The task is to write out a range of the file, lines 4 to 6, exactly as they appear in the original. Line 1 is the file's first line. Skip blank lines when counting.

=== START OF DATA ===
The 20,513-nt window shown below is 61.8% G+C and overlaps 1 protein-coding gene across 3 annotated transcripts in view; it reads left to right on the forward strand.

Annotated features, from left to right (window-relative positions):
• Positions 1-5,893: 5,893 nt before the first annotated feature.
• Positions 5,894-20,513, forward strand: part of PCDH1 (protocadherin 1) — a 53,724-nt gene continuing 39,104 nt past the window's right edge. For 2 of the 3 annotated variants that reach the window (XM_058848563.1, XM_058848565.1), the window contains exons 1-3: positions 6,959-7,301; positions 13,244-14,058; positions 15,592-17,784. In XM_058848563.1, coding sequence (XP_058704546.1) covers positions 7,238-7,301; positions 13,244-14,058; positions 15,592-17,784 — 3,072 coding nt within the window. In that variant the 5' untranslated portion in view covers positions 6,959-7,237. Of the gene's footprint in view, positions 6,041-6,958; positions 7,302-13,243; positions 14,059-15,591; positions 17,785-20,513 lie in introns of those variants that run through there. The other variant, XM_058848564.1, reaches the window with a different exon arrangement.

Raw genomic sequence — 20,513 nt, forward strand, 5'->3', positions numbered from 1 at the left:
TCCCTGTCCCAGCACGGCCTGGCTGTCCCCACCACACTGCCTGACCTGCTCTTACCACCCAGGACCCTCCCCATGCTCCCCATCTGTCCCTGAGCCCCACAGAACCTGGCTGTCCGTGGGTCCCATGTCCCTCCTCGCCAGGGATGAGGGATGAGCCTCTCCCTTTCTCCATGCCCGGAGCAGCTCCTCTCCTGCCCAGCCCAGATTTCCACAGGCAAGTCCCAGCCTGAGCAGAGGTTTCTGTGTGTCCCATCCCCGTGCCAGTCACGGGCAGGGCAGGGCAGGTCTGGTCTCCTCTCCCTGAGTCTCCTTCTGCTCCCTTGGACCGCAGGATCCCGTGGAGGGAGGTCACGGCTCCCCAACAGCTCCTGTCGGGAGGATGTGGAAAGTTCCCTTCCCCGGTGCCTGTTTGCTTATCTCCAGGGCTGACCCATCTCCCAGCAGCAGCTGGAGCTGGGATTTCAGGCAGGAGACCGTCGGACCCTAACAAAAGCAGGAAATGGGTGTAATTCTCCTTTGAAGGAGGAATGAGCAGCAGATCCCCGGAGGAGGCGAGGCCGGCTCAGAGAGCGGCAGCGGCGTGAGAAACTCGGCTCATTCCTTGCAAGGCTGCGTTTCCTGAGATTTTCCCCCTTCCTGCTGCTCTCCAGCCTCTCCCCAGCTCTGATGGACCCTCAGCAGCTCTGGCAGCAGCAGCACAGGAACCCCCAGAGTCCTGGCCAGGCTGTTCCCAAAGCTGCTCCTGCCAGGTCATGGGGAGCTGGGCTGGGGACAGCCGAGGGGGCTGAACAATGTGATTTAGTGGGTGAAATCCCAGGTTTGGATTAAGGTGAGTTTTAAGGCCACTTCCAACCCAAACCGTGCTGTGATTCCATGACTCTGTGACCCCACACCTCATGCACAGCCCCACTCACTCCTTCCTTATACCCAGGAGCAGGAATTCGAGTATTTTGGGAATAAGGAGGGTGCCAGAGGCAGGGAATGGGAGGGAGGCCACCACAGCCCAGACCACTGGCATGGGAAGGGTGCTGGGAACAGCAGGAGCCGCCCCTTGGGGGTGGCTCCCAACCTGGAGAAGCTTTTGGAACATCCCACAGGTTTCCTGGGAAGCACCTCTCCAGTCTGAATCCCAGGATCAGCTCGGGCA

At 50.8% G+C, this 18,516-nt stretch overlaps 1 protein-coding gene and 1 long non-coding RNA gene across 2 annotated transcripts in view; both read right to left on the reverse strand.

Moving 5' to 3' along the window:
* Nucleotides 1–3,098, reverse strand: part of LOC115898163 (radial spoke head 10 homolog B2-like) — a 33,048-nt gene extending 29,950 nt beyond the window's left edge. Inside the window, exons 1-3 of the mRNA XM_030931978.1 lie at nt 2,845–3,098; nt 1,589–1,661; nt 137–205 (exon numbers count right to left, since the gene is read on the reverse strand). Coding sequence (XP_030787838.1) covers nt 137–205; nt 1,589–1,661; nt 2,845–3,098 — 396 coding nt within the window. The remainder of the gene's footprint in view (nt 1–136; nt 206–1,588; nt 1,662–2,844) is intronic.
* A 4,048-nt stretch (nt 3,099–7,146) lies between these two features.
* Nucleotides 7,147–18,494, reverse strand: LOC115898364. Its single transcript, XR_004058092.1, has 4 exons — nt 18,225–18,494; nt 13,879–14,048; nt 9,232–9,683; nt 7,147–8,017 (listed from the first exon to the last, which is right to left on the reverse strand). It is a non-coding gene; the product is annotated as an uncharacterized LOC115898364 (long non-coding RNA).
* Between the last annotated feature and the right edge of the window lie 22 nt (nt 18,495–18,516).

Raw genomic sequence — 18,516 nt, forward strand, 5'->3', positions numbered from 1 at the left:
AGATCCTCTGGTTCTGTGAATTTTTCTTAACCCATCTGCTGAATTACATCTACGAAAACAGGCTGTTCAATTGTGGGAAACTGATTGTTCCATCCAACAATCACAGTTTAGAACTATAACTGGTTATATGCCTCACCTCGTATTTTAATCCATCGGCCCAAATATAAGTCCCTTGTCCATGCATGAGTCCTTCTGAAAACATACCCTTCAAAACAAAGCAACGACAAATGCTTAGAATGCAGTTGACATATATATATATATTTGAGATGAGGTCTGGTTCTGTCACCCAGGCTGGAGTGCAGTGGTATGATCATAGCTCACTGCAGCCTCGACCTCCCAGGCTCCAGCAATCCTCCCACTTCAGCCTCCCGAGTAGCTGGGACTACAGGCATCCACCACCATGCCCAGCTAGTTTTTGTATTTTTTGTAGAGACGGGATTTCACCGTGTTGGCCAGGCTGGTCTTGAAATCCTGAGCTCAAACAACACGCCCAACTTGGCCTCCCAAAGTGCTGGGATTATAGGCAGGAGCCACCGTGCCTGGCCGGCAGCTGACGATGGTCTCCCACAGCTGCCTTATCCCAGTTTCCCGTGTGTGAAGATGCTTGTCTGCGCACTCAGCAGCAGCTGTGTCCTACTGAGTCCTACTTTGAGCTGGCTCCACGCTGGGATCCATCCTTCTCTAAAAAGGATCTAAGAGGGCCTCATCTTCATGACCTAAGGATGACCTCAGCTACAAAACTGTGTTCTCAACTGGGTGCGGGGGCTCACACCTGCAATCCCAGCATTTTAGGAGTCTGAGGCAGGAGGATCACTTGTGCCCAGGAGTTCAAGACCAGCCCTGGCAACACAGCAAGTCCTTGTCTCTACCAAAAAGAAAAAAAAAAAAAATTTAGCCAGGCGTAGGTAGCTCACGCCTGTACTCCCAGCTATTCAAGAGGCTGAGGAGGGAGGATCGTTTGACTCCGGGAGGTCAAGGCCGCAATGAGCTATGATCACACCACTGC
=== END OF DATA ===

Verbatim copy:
• Positions 5,894-20,513, forward strand: part of PCDH1 (protocadherin 1) — a 53,724-nt gene continuing 39,104 nt past the window's right edge. For 2 of the 3 annotated variants that reach the window (XM_058848563.1, XM_058848565.1), the window contains exons 1-3: positions 6,959-7,301; positions 13,244-14,058; positions 15,592-17,784. In XM_058848563.1, coding sequence (XP_058704546.1) covers positions 7,238-7,301; positions 13,244-14,058; positions 15,592-17,784 — 3,072 coding nt within the window. In that variant the 5' untranslated portion in view covers positions 6,959-7,237. Of the gene's footprint in view, positions 6,041-6,958; positions 7,302-13,243; positions 14,059-15,591; positions 17,785-20,513 lie in introns of those variants that run through there. The other variant, XM_058848564.1, reaches the window with a different exon arrangement.

Raw genomic sequence — 20,513 nt, forward strand, 5'->3', positions numbered from 1 at the left:
TCCCTGTCCCAGCACGGCCTGGCTGTCCCCACCACACTGCCTGACCTGCTCTTACCACCCAGGACCCTCCCCATGCTCCCCATCTGTCCCTGAGCCCCACAGAACCTGGCTGTCCGTGGGTCCCATGTCCCTCCTCGCCAGGGATGAGGGATGAGCCTCTCCCTTTCTCCATGCCCGGAGCAGCTCCTCTCCTGCCCAGCCCAGATTTCCACAGGCAAGTCCCAGCCTGAGCAGAGGTTTCTGTGTGTCCCATCCCCGTGCCAGTCACGGGCAGGGCAGGGCAGGTCTGGTCTCCTCTCCCTGAGTCTCCTTCTGCTCCCTTGGACCGCAGGATCCCGTGGAGGGAGGTCACGGCTCCCCAACAGCTCCTGTCGGGAGGATGTGGAAAGTTCCCTTCCCCGGTGCCTGTTTGCTTATCTCCAGGGCTGACCCATCTCCCAGCAGCAGCTGGAGCTGGGATTTCAGGCAGGAGACCGTCGGACCCTAACAAAAGCAGGAAATGGGTGTAATTCTCCTTTGAAGGAGGAATGAGCAGCAGATCCCCGGAGGAGGCGAGGCCGGCTCAGAGAGCGGCAGCGGCGTGAGAAACTCGGCTCATTCCTTGCAAGGCTGCGTTTCCTGAGATTTTCCCCCTTCCTGCTGCTCTCCAGCCTCTCCCCAGCTCTGATGGACCCTCAGCAGCTCTGGCAGCAGCAGCACAGGAACCCCCAGAGTCCTGGCCAGGCTGTTCCCAAAGCTGCTCCTGCCAGGTCATGGGGAGCTGGGCTGGGGACAGCCGAGGGGGCTGAACAATGTGATTTAGTGGGTGAAATCCCAGGTTTGGATTAAGGTGAGTTTTAAGGCCACTTCCAACCCAAACCGTGCTGTGATTCCATGACTCTGTGACCCCACACCTCATGCACAGCCCCACTCACTCCTTCCTTATACCCAGGAGCAGGAATTCGAGTATTTTGGGAATAAGGAGGGTGCCAGAGGCAGGGAATGGGAGGGAGGCCACCACAGCCCAGACCACTGGCATGGGAAGGGTGCTGGGAACAGCAGGAGCCGCCCCTTGGGGGTGGCTCCCAACCTGGAGAAGCTTTTGGAACATCCCACAGGTTTCCTGGGAAGCACCTCTCCAGTCTGAATCCCAGGATCAGCTCGGGCA